While assessment is not new to the nursing process, a literature review reveals some shifts in the approach to assessment. For instance, numerous original studies have explored the methods used to obtain spiritual histories. Of particular interest is the trend from early discussions of spiritual assessment using checklists of 5 to 7 items, to a narrative approach that can identify spiritual needs by listening to the cancer patient’s story.
Notably, these studies argued for replacing the more common practice of the nurse administering a brief spiritual screening or inventory, with a more in-depth exploration of the patients' spiritual history gleaned through listening to the patients' story. However, an important question emerged: How adequately prepared are oncology nurses to deal with deep spiritual issues that may surface during a narrative assessment?
A number of innovative clinical interventions have been tested to measure the effect of spiritual interventions on overall quality of life in oncology patients, including one by Piderman et al.5 This larger, multidisciplinary, supportive care intervention is aimed at improving all domains of quality of life and involved a series of support group meetings and discussions.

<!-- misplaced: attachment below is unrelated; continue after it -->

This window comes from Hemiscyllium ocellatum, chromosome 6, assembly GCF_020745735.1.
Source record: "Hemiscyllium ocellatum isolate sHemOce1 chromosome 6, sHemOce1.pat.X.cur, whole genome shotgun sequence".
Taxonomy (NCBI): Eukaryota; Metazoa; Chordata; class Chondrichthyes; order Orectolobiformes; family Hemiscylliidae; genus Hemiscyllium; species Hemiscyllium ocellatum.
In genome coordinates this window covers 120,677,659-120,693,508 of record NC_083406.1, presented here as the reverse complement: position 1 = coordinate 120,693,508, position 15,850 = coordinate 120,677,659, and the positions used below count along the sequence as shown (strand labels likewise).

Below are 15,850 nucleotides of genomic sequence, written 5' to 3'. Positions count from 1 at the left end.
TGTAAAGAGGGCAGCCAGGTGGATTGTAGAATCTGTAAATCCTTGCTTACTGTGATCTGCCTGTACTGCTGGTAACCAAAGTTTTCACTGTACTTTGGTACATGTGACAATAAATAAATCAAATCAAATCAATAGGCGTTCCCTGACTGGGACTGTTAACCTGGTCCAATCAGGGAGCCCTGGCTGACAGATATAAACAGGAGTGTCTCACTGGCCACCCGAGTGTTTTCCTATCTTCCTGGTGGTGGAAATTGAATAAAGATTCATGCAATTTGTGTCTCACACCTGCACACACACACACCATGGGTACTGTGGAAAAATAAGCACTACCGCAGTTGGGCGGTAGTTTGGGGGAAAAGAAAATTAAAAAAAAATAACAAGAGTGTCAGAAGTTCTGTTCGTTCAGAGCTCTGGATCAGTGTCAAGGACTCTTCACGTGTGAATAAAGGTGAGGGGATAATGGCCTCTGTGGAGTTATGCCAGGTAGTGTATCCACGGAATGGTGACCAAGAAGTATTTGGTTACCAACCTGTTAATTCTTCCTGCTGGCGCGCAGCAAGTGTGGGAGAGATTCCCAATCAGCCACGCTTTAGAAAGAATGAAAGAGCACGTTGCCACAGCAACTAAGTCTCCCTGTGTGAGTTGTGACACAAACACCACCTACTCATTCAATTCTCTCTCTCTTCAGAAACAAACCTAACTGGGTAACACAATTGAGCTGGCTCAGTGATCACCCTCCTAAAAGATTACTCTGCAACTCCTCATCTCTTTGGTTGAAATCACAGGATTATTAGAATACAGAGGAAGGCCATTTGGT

The spiritual component of the intervention focused on asking only two open-ended questions related to (1) life review, meaning and purpose, and (2) blessings and burdens. A key finding was how easily the open-ended prompts used in the spiritual intervention facilitated spiritual conversation on these topics with patients. This suggests that it is feasible to explore spiritual topics with patients with very brief invitations for discussion.
It is clear that many oncology professionals—nurses and physicians—may need additional training and support to develop comfort and self-confidence in raising the subject of spiritual wellbeing with patients. Recent evidence of both the importance of these discussions to patients and the relatively simple prompts needed to open the conversation, suggests this should be a priority among all health professionals. Having discussions with hospital clergy and obtaining continuing education in this area can be valuable steps in improving our ability to meet the spiritual needs of our patients.
Darcia Simpson is a member of the Oncology & Palliative Care Program at the Frances Payne Bolton School of Nursing at Case Western Reserve University in Cleveland, Ohio.
- Koenig HG. Spirituality and Health Research: Methods, Measurements, Statistics, and Resources. West Conshohocken, PA: Templeton Foundation Press; 2011:197.
- Peteet JR, Balboni MJ. Spirituality and religion in oncology. CA: Cancer J Clin. 2013;63(4):280-289.
- Frick E, Riedner C, Fegg MJ, Hauf S, Borasio GD. A clinical interview assessing cancer patients’ spiritual needs and preferences. Eur J Cancer Care. 2006;15(3):238-243.
- Nixon A, Narayanasamy A. The spiritual needs of neuro-oncology patients from patients’ perspective. J Clin Nurs. 2010;19(15):2259-2370.
- Piderman, KM, Johnson, ME, Frost, MH, et al. Spiritual quality of life in advanced cancer patients receiving radiation therapy. Psychooncology. 2014;23(2):216-221.